Yay for learning new things while watching drama – that’s one of my favorite things! 😀 For me, it’s primarily learning language, but it’s essentially the same takeaway: drama watching IS educational! 😀

    • Oh, I look forward to hearing your take on “She is WOW”! I will say, I doubt you’ll get bored. 😛

      In the States, in general, we learn so little about Asian countries in history class. Unless you specifically sign up for a Pacific or Asian focused class (or any other non-Western European region, for that matter), the focus stays pretty strongly on the United States with some of Europe and Ancient Western Civilizations (Egypt, Greece, Rome) throw in for flavor. What side various countries come down on in WWII is about the extent, as I recall. (That might have changed since I went to school. Might also be affected by region.) So I feel like I’m filling in this huge area where my knowledge is kind of inexcusably blank. In the most fun way possible! 😀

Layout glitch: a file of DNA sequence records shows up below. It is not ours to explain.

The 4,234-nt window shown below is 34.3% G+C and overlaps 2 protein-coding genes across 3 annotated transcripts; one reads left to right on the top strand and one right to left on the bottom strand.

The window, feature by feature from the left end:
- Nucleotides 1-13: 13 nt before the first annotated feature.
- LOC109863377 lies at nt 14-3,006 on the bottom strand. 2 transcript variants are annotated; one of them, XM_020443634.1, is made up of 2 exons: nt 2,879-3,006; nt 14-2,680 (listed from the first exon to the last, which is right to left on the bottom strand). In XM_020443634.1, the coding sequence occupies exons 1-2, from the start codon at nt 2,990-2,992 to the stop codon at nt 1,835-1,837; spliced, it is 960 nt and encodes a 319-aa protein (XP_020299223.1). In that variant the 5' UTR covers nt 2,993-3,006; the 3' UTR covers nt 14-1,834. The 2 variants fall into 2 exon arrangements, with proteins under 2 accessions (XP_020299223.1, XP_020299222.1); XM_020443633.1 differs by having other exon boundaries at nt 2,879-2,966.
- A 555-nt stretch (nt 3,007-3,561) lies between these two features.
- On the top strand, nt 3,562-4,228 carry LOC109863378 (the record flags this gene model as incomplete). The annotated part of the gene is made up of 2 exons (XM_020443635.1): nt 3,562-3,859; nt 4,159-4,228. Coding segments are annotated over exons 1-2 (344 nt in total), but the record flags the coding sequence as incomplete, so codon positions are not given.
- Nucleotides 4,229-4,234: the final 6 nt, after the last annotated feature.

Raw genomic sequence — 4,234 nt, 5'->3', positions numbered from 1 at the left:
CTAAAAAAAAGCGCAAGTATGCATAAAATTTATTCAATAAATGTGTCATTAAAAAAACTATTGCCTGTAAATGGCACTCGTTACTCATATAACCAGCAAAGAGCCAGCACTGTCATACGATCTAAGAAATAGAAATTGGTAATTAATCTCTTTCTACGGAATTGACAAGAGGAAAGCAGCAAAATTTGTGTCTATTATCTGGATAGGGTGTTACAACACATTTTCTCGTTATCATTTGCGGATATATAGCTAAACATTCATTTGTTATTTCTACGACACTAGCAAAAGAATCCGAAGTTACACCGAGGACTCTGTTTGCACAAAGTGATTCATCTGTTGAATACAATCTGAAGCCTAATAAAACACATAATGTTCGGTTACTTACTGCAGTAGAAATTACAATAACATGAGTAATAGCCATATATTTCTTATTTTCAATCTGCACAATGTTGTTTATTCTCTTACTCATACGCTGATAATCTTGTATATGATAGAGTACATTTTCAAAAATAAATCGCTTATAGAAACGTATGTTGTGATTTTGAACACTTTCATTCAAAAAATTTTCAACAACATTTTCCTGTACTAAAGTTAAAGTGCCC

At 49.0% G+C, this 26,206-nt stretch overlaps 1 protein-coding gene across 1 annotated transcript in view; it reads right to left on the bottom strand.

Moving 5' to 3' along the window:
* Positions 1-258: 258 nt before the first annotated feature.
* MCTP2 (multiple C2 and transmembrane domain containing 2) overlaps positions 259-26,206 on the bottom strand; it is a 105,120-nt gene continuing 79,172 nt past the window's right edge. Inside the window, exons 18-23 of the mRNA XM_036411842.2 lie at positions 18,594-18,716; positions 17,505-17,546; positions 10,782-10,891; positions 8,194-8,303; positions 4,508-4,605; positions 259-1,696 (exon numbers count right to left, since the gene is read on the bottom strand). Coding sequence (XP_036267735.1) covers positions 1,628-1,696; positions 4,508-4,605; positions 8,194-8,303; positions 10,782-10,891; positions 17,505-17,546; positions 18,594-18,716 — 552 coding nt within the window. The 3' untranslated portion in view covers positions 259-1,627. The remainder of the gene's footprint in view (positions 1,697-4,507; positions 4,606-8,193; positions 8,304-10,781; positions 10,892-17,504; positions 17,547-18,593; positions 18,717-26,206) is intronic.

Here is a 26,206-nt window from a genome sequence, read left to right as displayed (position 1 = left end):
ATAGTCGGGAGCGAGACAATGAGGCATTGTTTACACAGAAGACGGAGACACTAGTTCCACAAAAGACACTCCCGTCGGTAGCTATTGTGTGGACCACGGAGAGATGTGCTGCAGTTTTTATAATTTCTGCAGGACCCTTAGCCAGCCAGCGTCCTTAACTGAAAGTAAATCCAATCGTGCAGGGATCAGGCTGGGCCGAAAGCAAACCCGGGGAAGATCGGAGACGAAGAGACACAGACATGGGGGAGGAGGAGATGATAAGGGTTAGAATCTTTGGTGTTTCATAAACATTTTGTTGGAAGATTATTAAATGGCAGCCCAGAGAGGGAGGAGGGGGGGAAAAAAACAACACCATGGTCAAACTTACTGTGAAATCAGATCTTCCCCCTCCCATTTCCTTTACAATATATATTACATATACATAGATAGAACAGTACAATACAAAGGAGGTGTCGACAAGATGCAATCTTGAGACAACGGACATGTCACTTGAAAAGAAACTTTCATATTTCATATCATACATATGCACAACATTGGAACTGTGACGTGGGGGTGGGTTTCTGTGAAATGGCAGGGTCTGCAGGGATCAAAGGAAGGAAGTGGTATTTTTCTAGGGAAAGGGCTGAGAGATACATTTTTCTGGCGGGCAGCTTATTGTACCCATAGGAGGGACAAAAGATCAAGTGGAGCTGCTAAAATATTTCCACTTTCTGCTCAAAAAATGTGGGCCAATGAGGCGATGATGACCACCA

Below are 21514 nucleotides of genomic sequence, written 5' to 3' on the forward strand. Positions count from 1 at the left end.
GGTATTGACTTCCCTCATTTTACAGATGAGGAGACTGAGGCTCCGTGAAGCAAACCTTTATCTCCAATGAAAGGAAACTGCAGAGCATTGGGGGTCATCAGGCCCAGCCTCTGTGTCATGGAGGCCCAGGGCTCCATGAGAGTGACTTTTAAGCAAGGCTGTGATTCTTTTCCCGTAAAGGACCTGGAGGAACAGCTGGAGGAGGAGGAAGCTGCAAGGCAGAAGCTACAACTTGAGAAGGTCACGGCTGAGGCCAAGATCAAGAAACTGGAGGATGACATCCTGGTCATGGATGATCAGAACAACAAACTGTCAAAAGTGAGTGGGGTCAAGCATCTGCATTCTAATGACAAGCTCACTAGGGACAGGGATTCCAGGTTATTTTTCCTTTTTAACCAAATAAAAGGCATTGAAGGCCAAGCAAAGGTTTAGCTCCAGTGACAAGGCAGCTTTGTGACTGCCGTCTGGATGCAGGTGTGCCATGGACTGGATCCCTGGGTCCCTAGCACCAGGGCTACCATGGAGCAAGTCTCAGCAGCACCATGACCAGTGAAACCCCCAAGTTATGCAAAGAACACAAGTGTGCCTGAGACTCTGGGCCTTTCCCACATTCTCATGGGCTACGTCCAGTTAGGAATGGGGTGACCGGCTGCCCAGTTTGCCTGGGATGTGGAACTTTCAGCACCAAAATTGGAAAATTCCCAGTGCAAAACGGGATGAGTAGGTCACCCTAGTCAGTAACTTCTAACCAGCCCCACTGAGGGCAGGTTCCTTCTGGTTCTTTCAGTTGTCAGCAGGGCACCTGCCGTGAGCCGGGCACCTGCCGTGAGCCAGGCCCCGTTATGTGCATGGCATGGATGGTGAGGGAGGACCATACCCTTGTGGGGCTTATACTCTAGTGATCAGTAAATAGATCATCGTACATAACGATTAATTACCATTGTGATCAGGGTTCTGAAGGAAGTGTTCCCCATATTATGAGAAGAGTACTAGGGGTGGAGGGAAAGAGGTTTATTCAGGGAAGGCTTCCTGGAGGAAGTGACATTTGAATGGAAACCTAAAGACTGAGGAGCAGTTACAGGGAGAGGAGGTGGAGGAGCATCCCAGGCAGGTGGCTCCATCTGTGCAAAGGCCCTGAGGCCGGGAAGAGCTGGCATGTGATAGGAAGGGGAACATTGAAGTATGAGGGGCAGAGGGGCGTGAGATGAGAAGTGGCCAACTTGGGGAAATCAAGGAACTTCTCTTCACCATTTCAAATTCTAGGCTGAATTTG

4. Sadly me and Miss Korea did not match but from the little I sampled, it looked like a well put together drama. How many of those are there these days? One’s gotta be happy of every one. Just sayin’. 🙂

    I’m going to grab IAGW once it’s done but I just started another tw-drama, The Pursuit of Happiness and I’m loving it!

  5. I hear ya there about watching with boys. I have to severely tone down my own enthusiasm for Mr. Voice lest hubby thinks I really have a thing for him. To cover myself up, I give equal time to all the other characters.

  6. “He is, perhaps unsurprisingly, not as moved by the dark warmth of Lee Sun-kyun‘s voice.”

    I giggled a bit on that part! Lee Sun-Kyun’s voice is pure heaven. I was unperturbed with him at first, but after watching him on All About My Wife and heard that voice, ASDAFLKDSGLSKDG. I just have to watch everything he’s in! I think I need to watch Miss Korea now.

    Also, it’s so cute that you watch dramas with your husband! 🙂

    • Yeah, if anything deserves a keyboard smash, it’s Lee Sun-kyun’s voice. 😉

      It’s fun watching with the husband — he comes at it with a completely different point of view!